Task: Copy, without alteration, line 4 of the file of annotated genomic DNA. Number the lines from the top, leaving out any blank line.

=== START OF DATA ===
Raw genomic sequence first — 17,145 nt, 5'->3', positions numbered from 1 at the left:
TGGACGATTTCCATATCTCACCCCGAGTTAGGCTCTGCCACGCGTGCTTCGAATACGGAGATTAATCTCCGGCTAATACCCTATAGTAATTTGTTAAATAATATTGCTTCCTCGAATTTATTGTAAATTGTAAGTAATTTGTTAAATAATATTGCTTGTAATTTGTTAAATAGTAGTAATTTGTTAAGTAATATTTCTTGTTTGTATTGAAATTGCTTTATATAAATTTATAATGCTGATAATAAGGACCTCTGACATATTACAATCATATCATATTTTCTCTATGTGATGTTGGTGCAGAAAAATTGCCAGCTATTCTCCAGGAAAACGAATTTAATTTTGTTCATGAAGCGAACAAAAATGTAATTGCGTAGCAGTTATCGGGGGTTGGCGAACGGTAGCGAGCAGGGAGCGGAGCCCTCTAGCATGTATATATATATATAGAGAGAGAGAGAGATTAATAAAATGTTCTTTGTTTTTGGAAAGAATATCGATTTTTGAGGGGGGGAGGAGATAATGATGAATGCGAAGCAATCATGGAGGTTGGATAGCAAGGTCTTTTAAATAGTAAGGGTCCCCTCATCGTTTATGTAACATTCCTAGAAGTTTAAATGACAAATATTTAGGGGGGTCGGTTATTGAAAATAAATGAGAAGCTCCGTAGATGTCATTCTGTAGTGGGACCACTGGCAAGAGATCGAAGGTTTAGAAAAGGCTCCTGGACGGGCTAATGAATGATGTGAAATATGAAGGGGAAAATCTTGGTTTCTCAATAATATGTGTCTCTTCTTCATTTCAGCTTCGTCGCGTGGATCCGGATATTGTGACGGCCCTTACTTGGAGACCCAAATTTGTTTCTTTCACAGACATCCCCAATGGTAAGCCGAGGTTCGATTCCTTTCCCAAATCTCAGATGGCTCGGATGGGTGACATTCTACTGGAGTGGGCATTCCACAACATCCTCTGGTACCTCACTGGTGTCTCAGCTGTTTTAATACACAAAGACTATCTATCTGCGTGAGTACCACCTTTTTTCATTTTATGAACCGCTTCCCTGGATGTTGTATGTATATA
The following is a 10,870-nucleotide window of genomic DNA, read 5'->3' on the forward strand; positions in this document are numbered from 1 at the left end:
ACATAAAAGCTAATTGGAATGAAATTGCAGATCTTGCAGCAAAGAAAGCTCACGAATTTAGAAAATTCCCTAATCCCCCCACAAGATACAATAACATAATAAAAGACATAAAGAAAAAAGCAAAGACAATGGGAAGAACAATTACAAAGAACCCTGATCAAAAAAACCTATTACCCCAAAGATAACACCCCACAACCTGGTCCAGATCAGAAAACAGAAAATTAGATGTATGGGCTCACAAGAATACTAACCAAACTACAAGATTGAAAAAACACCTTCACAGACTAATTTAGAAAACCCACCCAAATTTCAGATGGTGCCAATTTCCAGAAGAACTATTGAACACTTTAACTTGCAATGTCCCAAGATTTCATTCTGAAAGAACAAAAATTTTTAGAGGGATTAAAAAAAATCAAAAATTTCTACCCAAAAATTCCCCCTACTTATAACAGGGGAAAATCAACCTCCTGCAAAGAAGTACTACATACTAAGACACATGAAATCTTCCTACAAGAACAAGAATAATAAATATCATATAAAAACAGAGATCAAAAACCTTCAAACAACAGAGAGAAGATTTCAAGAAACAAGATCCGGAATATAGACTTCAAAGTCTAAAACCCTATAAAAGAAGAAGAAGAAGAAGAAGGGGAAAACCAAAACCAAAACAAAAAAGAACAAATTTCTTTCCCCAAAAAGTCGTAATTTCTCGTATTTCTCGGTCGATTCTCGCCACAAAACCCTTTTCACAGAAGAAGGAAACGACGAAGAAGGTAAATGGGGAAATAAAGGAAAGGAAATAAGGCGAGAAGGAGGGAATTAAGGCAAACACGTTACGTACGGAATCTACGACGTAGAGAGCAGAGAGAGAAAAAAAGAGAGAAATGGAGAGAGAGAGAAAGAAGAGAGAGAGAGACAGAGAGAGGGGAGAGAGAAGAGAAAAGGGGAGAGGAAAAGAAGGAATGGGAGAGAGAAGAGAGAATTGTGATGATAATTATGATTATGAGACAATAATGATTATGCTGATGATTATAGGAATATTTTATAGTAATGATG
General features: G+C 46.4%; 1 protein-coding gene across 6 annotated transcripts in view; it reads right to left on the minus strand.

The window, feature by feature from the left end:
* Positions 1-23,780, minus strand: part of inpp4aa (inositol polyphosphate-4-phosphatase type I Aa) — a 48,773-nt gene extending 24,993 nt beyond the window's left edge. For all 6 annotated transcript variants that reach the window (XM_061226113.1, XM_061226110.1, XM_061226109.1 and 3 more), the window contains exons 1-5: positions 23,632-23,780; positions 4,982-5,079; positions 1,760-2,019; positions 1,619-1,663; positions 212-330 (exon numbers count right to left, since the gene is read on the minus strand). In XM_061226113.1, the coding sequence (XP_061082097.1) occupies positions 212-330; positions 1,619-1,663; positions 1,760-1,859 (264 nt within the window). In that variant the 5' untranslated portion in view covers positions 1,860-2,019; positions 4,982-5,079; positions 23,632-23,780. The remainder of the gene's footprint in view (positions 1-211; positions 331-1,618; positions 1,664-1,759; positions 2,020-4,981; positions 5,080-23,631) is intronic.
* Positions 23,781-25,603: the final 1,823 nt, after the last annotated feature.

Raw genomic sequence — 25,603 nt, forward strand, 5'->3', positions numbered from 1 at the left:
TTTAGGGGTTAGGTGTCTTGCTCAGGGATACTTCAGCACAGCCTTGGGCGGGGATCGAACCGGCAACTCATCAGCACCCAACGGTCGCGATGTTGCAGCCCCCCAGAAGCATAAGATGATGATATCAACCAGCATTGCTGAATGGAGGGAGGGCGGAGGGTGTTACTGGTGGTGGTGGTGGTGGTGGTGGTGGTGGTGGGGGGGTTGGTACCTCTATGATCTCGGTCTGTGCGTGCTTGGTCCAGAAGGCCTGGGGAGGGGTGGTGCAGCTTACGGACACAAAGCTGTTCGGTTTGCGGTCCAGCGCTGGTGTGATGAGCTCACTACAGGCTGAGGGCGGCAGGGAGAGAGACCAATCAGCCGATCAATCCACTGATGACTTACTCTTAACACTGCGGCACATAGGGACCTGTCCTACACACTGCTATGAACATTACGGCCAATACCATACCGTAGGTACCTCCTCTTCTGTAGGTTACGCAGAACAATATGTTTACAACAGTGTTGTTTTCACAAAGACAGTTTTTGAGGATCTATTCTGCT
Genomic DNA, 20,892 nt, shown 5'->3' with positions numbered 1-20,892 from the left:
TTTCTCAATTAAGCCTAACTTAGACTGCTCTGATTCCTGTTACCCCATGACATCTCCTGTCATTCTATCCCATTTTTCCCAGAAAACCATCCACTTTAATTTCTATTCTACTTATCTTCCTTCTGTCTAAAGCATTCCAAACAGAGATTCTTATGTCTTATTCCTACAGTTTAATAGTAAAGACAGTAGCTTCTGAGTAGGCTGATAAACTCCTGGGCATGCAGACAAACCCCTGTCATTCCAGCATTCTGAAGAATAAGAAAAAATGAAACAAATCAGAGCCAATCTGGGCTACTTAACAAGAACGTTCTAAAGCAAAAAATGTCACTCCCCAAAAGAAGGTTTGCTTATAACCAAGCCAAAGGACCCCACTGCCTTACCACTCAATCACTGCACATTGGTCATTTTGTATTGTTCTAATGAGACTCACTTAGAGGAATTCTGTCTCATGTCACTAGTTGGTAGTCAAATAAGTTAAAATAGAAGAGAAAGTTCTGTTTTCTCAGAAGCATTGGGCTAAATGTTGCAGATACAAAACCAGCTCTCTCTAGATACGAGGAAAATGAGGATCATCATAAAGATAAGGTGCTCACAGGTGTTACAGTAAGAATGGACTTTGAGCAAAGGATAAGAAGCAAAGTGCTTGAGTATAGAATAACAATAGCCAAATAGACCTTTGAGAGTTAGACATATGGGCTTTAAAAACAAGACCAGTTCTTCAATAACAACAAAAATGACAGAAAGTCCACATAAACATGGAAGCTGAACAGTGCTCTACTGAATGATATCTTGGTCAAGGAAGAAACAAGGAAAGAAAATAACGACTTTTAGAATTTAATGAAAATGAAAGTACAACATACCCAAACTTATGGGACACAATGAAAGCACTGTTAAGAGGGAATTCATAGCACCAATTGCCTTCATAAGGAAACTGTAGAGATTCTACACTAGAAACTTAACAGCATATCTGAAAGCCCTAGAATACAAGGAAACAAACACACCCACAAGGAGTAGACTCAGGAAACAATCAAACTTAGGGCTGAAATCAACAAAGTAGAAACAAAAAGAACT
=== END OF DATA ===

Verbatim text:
ACATAAAAGCTAATTGGAATGAAATTGCAGATCTTGCAGCAAAGAAAGCTCACGAATTTAGAAAATTCCCTAATCCCCCCACAAGATACAATAACATAATAAAAGACATAAAGAAAAAAGCAAAGACAATGGGAAGAACAATTACAAAGAACCCTGATCAAAAAAACCTATTACCCCAAAGATAACACCCCACAACCTGGTCCAGATCAGAAAACAGAAAATTAGATGTATGGGCTCACAAGAATACTAACCAAACTACAAGATTGAAAAAACACCTTCACAGACTAATTTAGAAAACCCACCCAAATTTCAGATGGTGCCAATTTCCAGAAGAACTATTGAACACTTTAACTTGCAATGTCCCAAGATTTCATTCTGAAAGAACAAAAATTTTTAGAGGGATTAAAAAAAATCAAAAATTTCTACCCAAAAATTCCCCCTACTTATAACAGGGGAAAATCAACCTCCTGCAAAGAAGTACTACATACTAAGACACATGAAATCTTCCTACAAGAACAAGAATAATAAATATCATATAAAAACAGAGATCAAAAACCTTCAAACAACAGAGAGAAGATTTCAAGAAACAAGATCCGGAATATAGACTTCAAAGTCTAAAACCCTATAAAAGAAGAAGAAGAAGAAGAAGGGGAAAACCAAAACCAAAACAAAAAAGAACAAATTTCTTTCCCCAAAAAGTCGTAATTTCTCGTATTTCTCGGTCGATTCTCGCCACAAAACCCTTTTCACAGAAGAAGGAAACGACGAAGAAGGTAAATGGGGAAATAAAGGAAAGGAAATAAGGCGAGAAGGAGGGAATTAAGGCAAACACGTTACGTACGGAATCTACGACGTAGAGAGCAGAGAGAGAAAAAAAGAGAGAAATGGAGAGAGAGAGAAAGAAGAGAGAGAGAGACAGAGAGAGGGGAGAGAGAAGAGAAAAGGGGAGAGGAAAAGAAGGAATGGGAGAGAGAAGAGAGAATTGTGATGATAATTATGATTATGAGACAATAATGATTATGCTGATGATTATAGGAATATTTTATAGTAATGATG